Silicon Root Of Trust IP And The Automotive Chain Of Trust

New regulations make security risk management non-negotiable.


Cybersecurity attacks in the automotive industry have increased in magnitude, frequency and sophistication in recent years. According to IDC, there have been more than 900 publicly reported automotive security incidents since 2010, and this number is growing year over year. New attack vectors are emerging all the time. For example, attacks on the EV charging infrastructure reached 4% of total incidents in 2022 and are expected to grow in the coming years.

Unlike other industries, cybersecurity has remained unregulated in the automotive industry for decades, with automotive cybersecurity frameworks, guidebooks and best practices being strong recommendations and guidelines only. Authorities, such as the United Nations Economic Commission for Europe (UNECE), have begun to introduce new regulations specifically developed to address cybersecurity-related risks in the automotive industry. These regulations provide the framework for fostering a security-first mindset and adopting security by design engineering principles.

The UN R155 regulation on cybersecurity came into force in 2021 and has set the framework for vehicle cybersecurity in UNECE member countries, becoming mandatory for all new vehicle types for type approval in July 2022 and for all new vehicles in July 2024. UN R155 specifies that OEMs demonstrate security due diligence and compliance with cybersecurity engineering requirements. The OEM also has the burden of proof of supply chain cybersecurity management. For the first time in the industry, UN R155 makes security risk management non-negotiable. No compliance means no market entry and, therefore, no business.

UN R155 holds OEMs accountable for demonstrating cybersecurity due diligence and risk management. However, since a considerable proportion of cybersecurity-relevant components come via suppliers, OEMs will shift this responsibility and accountability to suppliers demanding due diligence and support evidence. ISO 21434 is this standard recognized by the automotive industry as the reference for meeting the UNR 155 regulation requirements. Cybersecurity-relevant components that are assessed and certified according to ISO 21434 will be recognized and adopted by OEMs and integrated in the overall cybersecurity case required for type approval. If required, the standard will also serve as the rationale in court, in case of an incident or hack.

Like with any complex system, no solution is ever completely secure or bulletproof against sophisticated cyber-attacks. Multi-layered security and defense in depth strategy is a cybersecurity core pillar for the automotive industry to effectively protect the data and assets within the vehicle. This goes hand in hand with the security by design principle, where every design layer contributes security protection and passes security capabilities to the next layers for a stronger, overall security posture of the vehicle.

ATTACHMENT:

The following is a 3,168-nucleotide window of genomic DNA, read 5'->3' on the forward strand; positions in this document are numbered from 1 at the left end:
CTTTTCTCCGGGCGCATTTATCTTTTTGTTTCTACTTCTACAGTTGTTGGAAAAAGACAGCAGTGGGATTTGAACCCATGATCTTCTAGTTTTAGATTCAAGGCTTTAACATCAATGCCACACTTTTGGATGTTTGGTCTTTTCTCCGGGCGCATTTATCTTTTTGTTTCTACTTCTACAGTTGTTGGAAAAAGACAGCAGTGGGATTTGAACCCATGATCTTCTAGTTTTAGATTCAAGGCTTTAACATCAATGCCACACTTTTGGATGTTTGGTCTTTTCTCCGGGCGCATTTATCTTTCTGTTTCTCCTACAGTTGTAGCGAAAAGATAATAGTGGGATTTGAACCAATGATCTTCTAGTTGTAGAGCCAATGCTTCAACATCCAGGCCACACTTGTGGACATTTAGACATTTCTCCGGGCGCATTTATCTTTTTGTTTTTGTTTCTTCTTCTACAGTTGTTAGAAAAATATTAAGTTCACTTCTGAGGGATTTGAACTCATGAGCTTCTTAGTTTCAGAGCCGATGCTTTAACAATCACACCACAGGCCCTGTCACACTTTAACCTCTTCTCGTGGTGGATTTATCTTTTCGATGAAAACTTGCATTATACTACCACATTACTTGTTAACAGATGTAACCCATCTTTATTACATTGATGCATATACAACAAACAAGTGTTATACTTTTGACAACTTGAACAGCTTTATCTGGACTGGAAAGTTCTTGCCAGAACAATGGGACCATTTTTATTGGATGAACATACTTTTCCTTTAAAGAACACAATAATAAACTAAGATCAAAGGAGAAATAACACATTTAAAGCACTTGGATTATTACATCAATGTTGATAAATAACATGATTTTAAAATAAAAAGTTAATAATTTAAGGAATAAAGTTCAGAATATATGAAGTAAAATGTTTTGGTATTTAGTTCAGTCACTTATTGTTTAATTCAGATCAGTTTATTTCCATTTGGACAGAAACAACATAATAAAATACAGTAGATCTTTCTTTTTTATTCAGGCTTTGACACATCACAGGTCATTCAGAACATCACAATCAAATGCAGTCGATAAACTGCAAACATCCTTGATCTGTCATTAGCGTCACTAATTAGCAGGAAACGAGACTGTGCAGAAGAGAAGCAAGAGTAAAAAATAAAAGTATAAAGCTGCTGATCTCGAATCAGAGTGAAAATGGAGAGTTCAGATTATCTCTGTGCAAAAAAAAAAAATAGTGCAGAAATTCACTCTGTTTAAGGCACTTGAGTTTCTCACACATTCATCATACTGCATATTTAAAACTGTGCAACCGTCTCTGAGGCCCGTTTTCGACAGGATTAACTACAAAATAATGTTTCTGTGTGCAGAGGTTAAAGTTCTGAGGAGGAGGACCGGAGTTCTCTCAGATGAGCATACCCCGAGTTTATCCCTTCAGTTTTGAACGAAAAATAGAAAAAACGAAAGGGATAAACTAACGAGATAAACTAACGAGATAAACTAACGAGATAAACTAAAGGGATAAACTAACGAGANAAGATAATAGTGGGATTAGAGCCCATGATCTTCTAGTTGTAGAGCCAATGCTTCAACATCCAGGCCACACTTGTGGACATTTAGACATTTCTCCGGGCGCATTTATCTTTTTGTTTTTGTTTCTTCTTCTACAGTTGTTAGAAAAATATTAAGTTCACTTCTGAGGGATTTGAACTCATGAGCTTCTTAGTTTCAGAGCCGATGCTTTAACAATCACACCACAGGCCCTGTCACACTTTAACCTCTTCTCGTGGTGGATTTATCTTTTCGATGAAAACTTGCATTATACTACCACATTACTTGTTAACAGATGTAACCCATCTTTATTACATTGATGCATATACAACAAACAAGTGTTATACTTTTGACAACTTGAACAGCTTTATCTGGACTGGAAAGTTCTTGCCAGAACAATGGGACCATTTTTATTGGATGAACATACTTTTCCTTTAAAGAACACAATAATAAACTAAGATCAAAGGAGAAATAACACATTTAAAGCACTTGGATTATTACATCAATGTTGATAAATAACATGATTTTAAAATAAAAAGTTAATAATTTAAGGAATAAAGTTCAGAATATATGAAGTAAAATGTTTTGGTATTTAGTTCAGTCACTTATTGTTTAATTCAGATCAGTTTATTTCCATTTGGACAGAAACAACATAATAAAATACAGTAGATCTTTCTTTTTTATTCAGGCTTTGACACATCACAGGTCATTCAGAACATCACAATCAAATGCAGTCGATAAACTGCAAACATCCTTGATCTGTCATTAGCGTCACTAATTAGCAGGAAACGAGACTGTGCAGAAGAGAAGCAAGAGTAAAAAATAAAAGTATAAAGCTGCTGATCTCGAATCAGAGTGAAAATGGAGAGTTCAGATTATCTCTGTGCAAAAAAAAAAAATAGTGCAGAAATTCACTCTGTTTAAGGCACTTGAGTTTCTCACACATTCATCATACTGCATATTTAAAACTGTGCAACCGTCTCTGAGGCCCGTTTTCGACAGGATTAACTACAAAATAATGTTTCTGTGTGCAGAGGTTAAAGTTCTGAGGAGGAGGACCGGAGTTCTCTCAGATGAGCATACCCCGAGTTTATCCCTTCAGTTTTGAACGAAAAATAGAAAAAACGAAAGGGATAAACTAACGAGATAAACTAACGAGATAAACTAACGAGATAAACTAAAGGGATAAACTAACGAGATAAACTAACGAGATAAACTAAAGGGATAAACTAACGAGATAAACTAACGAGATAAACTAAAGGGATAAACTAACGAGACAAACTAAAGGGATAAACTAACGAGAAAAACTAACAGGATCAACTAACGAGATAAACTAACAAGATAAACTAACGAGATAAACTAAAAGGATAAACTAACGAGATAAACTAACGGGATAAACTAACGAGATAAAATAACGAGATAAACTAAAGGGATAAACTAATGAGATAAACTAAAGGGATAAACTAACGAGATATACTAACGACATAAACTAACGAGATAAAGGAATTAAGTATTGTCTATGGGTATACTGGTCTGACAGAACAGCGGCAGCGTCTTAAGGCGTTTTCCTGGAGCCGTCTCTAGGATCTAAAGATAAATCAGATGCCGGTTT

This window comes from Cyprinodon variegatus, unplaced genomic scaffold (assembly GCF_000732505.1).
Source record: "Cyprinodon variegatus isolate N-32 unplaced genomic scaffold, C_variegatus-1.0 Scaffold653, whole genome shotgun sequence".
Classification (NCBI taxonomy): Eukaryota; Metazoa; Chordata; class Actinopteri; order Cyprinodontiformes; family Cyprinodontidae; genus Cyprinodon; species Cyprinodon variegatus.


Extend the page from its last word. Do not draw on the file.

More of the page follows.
The chain of trust starts at the silicon IP level, which implements core security mechanisms and features that enable security services such as secure boot, secure storage, secure debug, and secure update, etc. The next layers in both hardware and software can leverage these capabilities and build on top of those functionalities, enhancing the overall vehicle security. A security first culture, security-oriented process, and secure supply chain complete the defense in depth strategy.

A hardware Root of Trust is the security foundation for a semiconductor or electronic system. Any secure function the device or system performs relies fully or partially on that Root of Trust. With hardware immutability and trustworthiness, a Root of Trust provides the trusted foundation that the system and the application can use to build their protection and implement the required confidentiality, authenticity, integrity, and other security properties and attributes.

The Rambus RT-640 Root of Trust is a secure programmable Root of Trust IP designed with automotive use cases in mind. It is ISO 26262 ASIL-B certified and provides the foundation for the chain of trust in the automotive supply chain. It enables customers to inherit the trust anchor provided by certified Root of Trust, build on top of the Root of Trust security capabilities, and have maximum control and ownership of the implemented chain of trust. In addition, customers can fast track the certification of their product by leveraging the safety support package and evidence that comes with the safety certificate, such as the failure modes, effects, and diagnostic analysis (FMEDA) and safety manual.

Join me at the Rambus Design Summit on July 19 to find out more about recent developments in automotive cybersecurity and see a use case on how the RT-640 Root of Trust can be used to secure automotive over the air updates.


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